Vauxhall Ampera information: everything you need to know if you own it, are thinking of buying one or just want to find out more about the electric range-extender saloon. Click on the links below for all of CAR magazine’s news, reviews, videos, scoops and spy photos of the Ampera car range.
The Ampera is a hybrid, but one with a difference. It’s a range-extender electric car, which means its electric motor is always the bit driving the wheels. The motor takes its energy from lithium-ion batteries, which can be pre-charged from the mains, and when they’re depleted beyond a certain level a good old-fashioned petrol engine cuts in – but to charge the batteries, not drive the wheels. The Ampera has a sister car, the Chevrolet Volt, developed concurrently by GM. It’s a four-seater rather than a five as the battery pack extends into the transmission tunnel and intersects the rear seats. For more information on the Vauxhall Ampera, click on our further stories on the links below.
60sec road test
Quite a significant car, the Ampera. Back when it hit the market in 2012 it was the UK’s first plug-in hybrid vehicle. It’s an incredibly easy and surprisingly relaxing car to drive, making quiet and serene progress. It’s not at all an engaging driving experience – quite the opposite in fact, and none the worse for it. There is one interruption to the tranquillity, though: the world’s worst designed centre console. Rather than conventional switches, or a touchscreen, it’s fitted with a collection touch-sensitive braille-style lumps, all of which are exactly the same size and shape so pressing the control you’re after is something of a lottery on first acquaintance. That’s missing the point, though. The Ampera is an impressive piece of engineering and could theoretically stand up as your only car. Buying one would be a very brave decision though, especially given the present pace of development in electric vehicles.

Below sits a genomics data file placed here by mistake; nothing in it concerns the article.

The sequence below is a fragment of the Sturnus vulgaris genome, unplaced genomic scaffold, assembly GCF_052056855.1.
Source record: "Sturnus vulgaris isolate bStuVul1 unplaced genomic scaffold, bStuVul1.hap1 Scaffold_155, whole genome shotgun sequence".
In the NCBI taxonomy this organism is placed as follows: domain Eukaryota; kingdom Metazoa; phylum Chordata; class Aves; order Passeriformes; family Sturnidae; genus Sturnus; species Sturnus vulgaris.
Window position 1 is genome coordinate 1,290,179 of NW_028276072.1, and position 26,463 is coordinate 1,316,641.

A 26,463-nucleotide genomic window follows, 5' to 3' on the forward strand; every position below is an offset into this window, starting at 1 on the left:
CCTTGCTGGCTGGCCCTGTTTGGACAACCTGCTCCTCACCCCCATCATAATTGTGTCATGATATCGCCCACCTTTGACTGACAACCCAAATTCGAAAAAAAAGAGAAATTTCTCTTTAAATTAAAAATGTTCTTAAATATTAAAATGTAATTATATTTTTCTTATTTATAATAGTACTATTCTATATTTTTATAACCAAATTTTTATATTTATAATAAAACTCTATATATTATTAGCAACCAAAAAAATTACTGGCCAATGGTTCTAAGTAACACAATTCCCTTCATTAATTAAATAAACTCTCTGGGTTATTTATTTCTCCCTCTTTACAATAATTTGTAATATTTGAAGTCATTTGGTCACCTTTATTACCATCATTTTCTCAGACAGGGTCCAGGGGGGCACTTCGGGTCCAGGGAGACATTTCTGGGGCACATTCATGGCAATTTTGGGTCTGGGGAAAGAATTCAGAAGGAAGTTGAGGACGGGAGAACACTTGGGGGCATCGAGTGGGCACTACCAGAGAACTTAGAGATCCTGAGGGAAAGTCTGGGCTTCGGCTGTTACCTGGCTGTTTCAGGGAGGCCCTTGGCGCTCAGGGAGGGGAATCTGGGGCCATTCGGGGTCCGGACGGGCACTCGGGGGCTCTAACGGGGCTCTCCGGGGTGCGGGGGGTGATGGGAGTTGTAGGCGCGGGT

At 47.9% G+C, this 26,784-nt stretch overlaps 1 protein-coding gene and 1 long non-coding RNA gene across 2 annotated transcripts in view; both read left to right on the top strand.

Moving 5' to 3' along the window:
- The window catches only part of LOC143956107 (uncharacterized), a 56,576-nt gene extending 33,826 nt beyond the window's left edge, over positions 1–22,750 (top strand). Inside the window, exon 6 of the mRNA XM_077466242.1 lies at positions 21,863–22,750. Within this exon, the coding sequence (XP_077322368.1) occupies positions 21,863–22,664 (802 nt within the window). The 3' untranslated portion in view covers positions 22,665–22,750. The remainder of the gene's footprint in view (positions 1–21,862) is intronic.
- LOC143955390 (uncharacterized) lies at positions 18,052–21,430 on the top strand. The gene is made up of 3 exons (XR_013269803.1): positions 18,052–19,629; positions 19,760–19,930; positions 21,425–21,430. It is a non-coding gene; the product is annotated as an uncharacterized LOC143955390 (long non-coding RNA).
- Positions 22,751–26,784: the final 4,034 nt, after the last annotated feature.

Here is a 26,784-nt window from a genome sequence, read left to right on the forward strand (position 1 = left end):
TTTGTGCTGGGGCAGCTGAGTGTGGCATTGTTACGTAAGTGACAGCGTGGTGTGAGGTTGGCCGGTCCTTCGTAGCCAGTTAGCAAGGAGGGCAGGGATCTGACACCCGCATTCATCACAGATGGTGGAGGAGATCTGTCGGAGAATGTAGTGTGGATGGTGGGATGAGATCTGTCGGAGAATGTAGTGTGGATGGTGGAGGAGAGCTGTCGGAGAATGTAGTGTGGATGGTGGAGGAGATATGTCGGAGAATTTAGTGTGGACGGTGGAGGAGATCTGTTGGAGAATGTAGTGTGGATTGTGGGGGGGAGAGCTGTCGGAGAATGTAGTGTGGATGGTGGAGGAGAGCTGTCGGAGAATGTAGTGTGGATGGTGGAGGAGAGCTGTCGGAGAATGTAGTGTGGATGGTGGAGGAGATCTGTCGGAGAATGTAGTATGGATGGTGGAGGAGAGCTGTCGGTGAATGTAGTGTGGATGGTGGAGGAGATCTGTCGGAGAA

The one we’d buy
There are two trim levels, Positiv and Electron. One has less kit and costs less, the other has more and costs more. Take your pick
The one we’d avoid like the plague
Rivals to consider
BMW i3, Chevrolet Volt (although it’s no longer on sale), Nissan Leaf, Renault Fluence
No range anxiety (though it will go into a reduced-performance mode if the batteries are thoroughly drained), tranquil driving experience
Pace of development in EV world means this could become yesterday’s car before too long